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Timing of access to secondary healthcare services for diabetes management and lower extremity amputation in people with diabetes: a protocol of a case–control study

Overview of attention for article published in BMJ Open, October 2013
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About this Attention Score

  • Above-average Attention Score compared to outputs of the same age (53rd percentile)
  • Average Attention Score compared to outputs of the same age and source

Mentioned by

twitter
2 tweeters

Citations

dimensions_citation
3 Dimensions

Readers on

mendeley
19 Mendeley
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Title
Timing of access to secondary healthcare services for diabetes management and lower extremity amputation in people with diabetes: a protocol of a case–control study
Published in
BMJ Open, October 2013
DOI 10.1136/bmjopen-2013-003871
Pubmed ID
Authors

Claire M Buckley, Fauzi Ali, Graham Roberts, Patricia M Kearney, Ivan J Perry, Colin P Bradley

Abstract

Lower extremity amputation (LEA) is a complication of diabetes and a marker of the quality of diabetes care. Clinical and sociodemographic determinants of LEA in people with diabetes are well known. However, the role of service-related factors has been less well explored. Early referral to secondary healthcare is assumed to prevent the occurrence of LEA. The objective of this study is to investigate a possible association between the timing of patient access to secondary healthcare services for diabetes management, as a key marker of service-related factors, and LEA in patients with diabetes.

Twitter Demographics

The data shown below were collected from the profiles of 2 tweeters who shared this research output. Click here to find out more about how the information was compiled.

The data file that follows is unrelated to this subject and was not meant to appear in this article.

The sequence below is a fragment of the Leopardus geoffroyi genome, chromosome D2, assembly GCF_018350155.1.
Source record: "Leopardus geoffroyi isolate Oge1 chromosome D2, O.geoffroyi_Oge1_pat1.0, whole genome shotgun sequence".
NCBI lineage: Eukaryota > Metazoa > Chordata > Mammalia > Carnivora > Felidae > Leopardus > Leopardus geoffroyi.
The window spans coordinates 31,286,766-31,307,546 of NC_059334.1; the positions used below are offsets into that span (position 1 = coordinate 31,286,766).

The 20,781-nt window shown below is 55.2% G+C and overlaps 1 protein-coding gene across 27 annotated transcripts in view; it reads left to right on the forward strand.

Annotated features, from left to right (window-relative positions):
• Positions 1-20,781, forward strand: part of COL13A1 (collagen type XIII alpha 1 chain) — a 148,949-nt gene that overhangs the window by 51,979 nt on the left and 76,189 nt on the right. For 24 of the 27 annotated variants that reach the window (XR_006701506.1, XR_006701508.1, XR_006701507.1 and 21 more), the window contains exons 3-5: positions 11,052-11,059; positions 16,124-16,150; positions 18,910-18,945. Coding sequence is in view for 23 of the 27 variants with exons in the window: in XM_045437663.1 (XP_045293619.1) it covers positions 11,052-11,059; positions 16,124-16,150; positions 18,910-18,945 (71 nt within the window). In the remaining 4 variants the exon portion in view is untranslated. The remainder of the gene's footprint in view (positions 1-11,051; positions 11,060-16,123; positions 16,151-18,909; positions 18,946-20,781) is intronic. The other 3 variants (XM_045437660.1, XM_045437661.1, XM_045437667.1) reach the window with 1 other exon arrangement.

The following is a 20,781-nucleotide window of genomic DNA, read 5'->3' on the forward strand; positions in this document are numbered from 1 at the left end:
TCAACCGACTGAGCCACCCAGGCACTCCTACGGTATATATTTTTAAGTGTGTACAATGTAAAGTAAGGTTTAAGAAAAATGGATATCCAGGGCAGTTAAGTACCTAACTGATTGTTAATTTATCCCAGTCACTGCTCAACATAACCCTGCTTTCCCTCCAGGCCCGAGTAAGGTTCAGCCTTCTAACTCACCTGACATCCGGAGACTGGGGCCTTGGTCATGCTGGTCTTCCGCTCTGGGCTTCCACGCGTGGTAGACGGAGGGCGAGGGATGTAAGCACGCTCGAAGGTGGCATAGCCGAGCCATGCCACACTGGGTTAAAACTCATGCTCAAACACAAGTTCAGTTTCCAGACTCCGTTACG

Mendeley readers

The data shown below were compiled from readership statistics for 19 Mendeley readers of this research output. Click here to see the associated Mendeley record.

Geographical breakdown

Country Count As %
Unknown 19 100%

Demographic breakdown

Readers by professional status Count As %
Student > Master 6 32%
Student > Bachelor 2 11%
Student > Doctoral Student 2 11%
Researcher 2 11%
Student > Ph. D. Student 2 11%
Other 3 16%
Unknown 2 11%
Readers by discipline Count As %
Medicine and Dentistry 9 47%
Business, Management and Accounting 2 11%
Biochemistry, Genetics and Molecular Biology 2 11%
Sports and Recreations 1 5%
Social Sciences 1 5%
Other 2 11%
Unknown 2 11%

Attention Score in Context

This research output has an Altmetric Attention Score of 2. This is our high-level measure of the quality and quantity of online attention that it has received. This Attention Score, as well as the ranking and number of research outputs shown below, was calculated when the research output was last mentioned on 06 January 2014.
All research outputs
#8,986,470
of 15,922,193 outputs
Outputs from BMJ Open
#9,533
of 14,528 outputs
Outputs of similar age
#119,858
of 266,307 outputs
Outputs of similar age from BMJ Open
#186
of 284 outputs
Altmetric has tracked 15,922,193 research outputs across all sources so far. This one is in the 42nd percentile – i.e., 42% of other outputs scored the same or lower than it.
So far Altmetric has tracked 14,528 research outputs from this source. They typically receive a lot more attention than average, with a mean Attention Score of 19.3. This one is in the 33rd percentile – i.e., 33% of its peers scored the same or lower than it.
Older research outputs will score higher simply because they've had more time to accumulate mentions. To account for age we can compare this Altmetric Attention Score to the 266,307 tracked outputs that were published within six weeks on either side of this one in any source. This one has gotten more attention than average, scoring higher than 53% of its contemporaries.
We're also able to compare this research output to 284 others from the same source and published within six weeks on either side of this one. This one is in the 34th percentile – i.e., 34% of its contemporaries scored the same or lower than it.